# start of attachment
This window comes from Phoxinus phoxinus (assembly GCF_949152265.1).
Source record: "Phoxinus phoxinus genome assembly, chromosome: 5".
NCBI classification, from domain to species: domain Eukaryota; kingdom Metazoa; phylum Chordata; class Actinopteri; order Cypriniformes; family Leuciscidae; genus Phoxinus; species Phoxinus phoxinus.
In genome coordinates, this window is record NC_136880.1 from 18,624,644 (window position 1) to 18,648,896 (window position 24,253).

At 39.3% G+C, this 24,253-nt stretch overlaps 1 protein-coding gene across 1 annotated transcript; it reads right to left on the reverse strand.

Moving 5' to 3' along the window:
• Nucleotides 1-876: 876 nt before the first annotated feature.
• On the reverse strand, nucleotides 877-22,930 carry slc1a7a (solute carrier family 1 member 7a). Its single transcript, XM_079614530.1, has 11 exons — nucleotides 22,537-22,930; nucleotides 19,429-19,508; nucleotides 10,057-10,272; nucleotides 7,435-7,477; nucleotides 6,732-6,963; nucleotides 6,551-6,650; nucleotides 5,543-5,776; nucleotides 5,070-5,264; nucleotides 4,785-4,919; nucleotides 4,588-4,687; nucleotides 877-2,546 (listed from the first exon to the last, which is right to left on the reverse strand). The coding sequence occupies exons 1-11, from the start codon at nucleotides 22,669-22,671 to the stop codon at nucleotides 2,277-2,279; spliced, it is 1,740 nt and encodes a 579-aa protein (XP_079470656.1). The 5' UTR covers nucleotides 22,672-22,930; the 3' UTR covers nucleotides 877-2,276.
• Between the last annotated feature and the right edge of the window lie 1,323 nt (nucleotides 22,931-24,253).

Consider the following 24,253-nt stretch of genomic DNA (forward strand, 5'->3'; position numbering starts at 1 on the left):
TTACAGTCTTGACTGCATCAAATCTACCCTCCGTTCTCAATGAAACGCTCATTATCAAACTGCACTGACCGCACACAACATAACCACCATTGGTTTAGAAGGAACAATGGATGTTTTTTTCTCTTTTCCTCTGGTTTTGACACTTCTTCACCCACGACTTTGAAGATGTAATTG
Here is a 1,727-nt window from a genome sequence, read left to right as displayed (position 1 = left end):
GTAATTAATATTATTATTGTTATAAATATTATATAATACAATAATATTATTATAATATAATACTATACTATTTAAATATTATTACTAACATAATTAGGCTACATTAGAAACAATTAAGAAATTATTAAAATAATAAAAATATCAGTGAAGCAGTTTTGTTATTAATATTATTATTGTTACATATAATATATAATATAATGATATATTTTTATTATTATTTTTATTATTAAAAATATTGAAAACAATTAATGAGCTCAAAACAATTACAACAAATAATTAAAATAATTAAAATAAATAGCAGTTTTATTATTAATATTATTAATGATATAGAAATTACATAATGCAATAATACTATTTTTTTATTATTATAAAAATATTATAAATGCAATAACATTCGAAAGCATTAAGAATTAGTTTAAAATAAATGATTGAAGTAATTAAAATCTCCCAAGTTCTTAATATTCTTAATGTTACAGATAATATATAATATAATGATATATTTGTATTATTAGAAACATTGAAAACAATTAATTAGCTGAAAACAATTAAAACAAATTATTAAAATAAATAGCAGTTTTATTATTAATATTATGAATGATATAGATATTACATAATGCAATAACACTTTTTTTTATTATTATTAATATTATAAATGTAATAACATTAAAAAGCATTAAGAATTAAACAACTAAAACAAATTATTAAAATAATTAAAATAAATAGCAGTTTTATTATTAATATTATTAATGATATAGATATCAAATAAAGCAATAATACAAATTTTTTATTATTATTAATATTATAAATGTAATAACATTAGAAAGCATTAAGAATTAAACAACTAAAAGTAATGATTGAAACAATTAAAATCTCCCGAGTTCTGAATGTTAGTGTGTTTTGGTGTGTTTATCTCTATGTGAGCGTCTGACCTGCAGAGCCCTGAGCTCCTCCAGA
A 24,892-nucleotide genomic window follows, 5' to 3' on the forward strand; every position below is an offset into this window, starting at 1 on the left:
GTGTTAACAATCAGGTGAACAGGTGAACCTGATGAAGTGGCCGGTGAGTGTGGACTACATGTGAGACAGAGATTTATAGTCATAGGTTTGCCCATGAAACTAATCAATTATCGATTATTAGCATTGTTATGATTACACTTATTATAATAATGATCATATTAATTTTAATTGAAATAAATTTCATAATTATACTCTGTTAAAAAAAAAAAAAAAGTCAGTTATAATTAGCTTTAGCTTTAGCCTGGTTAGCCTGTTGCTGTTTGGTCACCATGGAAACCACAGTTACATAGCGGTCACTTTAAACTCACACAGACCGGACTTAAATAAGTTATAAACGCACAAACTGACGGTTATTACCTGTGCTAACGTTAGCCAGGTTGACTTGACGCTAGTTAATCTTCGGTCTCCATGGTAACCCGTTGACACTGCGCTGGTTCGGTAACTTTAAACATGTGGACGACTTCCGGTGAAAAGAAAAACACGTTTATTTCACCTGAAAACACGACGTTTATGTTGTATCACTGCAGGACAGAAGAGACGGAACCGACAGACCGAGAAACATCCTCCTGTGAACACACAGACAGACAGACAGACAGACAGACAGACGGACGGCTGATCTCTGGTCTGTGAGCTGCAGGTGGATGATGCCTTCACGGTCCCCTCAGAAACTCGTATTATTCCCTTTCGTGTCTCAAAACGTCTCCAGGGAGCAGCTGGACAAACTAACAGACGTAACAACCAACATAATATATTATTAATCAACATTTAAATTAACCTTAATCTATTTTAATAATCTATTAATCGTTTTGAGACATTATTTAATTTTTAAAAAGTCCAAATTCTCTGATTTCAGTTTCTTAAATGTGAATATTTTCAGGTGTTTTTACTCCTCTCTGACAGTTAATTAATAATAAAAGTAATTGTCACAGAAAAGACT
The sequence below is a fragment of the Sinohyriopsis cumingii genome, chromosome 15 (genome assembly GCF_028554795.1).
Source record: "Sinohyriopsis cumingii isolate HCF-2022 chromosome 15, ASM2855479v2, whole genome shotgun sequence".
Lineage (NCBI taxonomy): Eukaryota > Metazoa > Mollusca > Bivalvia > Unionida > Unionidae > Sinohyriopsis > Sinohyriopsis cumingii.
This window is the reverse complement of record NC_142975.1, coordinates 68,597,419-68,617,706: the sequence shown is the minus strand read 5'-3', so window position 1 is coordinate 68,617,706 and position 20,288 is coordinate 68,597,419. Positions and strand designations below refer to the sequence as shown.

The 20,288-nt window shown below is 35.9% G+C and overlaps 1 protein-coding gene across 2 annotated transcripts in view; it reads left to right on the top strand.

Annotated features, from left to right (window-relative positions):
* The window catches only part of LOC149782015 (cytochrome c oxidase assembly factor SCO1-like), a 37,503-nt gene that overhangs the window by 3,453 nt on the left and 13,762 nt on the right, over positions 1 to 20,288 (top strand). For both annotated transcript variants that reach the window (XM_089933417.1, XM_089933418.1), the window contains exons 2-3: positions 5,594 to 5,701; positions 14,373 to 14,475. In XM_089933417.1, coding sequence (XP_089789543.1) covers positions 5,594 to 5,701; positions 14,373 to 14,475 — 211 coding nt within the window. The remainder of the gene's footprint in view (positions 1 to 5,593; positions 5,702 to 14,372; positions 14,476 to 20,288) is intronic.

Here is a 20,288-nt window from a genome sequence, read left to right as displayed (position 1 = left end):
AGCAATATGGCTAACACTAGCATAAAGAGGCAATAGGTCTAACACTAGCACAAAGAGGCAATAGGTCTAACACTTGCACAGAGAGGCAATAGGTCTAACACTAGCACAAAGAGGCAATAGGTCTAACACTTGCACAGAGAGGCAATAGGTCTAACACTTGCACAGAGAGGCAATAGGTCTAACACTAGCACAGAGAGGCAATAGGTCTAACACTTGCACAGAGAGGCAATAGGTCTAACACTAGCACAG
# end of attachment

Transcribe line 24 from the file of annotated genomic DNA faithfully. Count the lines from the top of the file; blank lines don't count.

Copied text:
AGCAATATGGCTAACACTAGCATAAAGAGGCAATAGGTCTAACACTAGCACAAAGAGGCAATAGGTCTAACACTTGCACAGAGAGGCAATAGGTCTAACACTAGCACAAAGAGGCAATAGGTCTAACACTTGCACAGAGAGGCAATAGGTCTAACACTTGCACAGAGAGGCAATAGGTCTAACACTAGCACAGAGAGGCAATAGGTCTAACACTTGCACAGAGAGGCAATAGGTCTAACACTAGCACAG